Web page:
Hello, my name is Stephen; I‘m a Western Michigan University sophomore attending the field school for archaeology here in Niles Michigan. This is my first year here at the field school and it has been splendid. We have approached the end of the third week here in Niles as the Fort St. Joseph archaeological project continues for the summer of 2013. It has been an excellent experience here working to discover what is under our feet, enlightening us with a clearer sense of what came before us. We have done so much all week, not to mention finally we have closed all the units at Lyne site.
Video: "On my way to the Stables"
information on French houses in this time period and these findings to produce where the rest of the houses are most certainly to be encountered. This is where we come in. I had quite a refreshing day today working at the Fort site.
As one portion of us closed up Lyne site I did very nice work in the mud. Not even half way into my time out in the field I had the job of walking out into the wet, mucky bank of the St. Joseph River to place the end of the water pump that we needed. All this came about because I happened to be the only one in high rubber boots today. I had water in my boots all day in the field, even after pouring them out. To add to these watery adventures John and I hosed down the trench under the tetrapod screen and later dug out a path for the water to flow back into the river. When all the hosing and trench work was done all began on our new units.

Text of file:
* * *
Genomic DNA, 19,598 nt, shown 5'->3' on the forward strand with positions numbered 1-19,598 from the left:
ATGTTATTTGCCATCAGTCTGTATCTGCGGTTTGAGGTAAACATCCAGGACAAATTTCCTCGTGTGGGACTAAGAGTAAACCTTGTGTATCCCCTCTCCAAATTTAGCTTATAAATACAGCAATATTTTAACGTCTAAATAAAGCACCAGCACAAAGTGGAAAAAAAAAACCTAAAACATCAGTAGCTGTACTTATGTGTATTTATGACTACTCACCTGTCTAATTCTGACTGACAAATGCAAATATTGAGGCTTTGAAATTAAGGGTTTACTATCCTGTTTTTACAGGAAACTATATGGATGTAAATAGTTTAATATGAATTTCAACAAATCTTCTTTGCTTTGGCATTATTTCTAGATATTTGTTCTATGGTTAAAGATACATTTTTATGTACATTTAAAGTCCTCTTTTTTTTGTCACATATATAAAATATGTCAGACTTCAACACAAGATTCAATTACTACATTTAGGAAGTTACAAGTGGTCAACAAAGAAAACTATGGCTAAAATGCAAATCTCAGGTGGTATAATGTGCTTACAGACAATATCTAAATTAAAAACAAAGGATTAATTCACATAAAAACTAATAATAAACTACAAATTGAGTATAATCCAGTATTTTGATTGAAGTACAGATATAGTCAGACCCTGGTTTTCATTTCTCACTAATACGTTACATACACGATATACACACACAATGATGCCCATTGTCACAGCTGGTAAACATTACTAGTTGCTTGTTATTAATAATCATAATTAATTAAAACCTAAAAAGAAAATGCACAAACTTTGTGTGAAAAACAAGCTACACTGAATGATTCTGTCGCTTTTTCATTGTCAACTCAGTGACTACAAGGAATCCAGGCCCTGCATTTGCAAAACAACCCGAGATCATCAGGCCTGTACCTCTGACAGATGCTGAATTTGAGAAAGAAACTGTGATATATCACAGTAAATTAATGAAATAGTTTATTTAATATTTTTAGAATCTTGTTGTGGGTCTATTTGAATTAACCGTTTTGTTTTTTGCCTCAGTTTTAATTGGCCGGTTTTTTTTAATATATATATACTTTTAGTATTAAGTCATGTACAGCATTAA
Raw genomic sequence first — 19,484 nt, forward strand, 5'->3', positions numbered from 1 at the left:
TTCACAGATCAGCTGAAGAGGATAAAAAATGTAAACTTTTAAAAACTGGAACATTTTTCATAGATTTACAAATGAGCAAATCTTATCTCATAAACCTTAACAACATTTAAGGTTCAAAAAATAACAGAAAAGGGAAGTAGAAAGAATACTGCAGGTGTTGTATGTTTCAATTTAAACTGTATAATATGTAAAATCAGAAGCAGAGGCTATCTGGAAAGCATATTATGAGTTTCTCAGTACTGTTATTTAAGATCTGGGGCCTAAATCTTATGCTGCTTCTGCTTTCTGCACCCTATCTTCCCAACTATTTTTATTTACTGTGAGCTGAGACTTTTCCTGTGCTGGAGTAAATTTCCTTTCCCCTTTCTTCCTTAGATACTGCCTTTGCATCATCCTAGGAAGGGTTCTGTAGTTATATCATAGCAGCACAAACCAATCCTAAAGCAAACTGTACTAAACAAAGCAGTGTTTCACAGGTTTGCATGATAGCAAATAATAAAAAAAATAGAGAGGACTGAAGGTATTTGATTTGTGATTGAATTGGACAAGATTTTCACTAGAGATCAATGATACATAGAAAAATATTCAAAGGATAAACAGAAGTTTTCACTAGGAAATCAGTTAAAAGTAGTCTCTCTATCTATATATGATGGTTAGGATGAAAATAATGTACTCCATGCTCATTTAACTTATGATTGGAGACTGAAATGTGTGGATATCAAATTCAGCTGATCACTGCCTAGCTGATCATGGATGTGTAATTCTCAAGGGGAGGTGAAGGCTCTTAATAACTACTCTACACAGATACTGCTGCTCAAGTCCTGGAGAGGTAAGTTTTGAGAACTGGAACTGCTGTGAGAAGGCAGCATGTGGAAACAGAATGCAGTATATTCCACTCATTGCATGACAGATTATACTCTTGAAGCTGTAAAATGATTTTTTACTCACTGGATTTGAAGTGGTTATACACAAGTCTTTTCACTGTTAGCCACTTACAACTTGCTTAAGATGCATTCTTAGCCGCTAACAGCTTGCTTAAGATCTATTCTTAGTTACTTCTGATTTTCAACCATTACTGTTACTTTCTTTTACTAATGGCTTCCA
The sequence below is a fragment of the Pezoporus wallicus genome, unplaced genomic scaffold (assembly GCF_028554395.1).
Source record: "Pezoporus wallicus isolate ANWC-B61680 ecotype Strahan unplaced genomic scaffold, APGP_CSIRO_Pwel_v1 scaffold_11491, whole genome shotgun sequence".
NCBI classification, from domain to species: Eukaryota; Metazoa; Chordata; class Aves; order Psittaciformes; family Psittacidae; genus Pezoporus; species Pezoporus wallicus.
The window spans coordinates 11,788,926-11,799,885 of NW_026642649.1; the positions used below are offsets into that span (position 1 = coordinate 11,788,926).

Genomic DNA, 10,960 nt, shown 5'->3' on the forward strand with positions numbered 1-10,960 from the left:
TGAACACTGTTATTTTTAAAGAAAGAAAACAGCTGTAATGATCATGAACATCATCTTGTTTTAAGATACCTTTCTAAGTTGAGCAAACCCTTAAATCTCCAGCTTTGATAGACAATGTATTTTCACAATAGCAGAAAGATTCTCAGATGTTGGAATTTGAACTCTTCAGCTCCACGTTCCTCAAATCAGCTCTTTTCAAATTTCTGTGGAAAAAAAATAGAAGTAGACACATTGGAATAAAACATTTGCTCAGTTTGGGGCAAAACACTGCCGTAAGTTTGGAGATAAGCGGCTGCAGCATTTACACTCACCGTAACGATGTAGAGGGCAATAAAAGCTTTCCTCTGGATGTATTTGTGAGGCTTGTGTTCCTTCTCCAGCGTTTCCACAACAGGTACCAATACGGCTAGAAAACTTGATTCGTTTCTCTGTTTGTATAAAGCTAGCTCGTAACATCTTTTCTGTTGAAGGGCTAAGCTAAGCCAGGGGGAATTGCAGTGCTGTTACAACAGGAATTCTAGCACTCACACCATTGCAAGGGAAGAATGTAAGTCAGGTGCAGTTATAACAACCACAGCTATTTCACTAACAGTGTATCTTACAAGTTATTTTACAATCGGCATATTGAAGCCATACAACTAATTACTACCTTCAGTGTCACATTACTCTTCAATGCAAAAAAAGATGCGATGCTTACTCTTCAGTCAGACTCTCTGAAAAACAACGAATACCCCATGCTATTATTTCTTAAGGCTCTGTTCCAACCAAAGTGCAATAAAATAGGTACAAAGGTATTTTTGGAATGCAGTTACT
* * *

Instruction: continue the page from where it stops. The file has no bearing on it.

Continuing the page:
It was pretty hot and humid outside today and we were interrupted from digging for a bit by a passing rain cloud. After the rain it got even more humid and hot to where we had more breaks in-between work to get in the shade, hydrate and rest before going back to the units. What was different about the Fort and Lyne site is that Lyne site is very shaded while the Fort site is in the path of sun. This is definitely a new environment to adapt our work to.
We found only modern artifacts in the first shoveling of our units. There were mostly pieces of glass found in each unit. We didn’t wet screen this time because we are only at the beginning layer of alluvium soil, this is not so much culturally significant when it comes to soil levels. My unit partner is Seth and we’ve got our unit floor pretty level at the base, this is something I feel good about when working on a unit. After spending the first day on our new units we packed up, freshened up and went off to the Drolets' where we had a pool party. The party was great and we had delicious food there. I can remember the tortillas, baked beans, and pulled pork sandwiches very well. All in all this was a splendid day and has been a splendid week for us here for the Fort St. Joseph Archaeological Project.
Video: "Pool party at the Drolets'"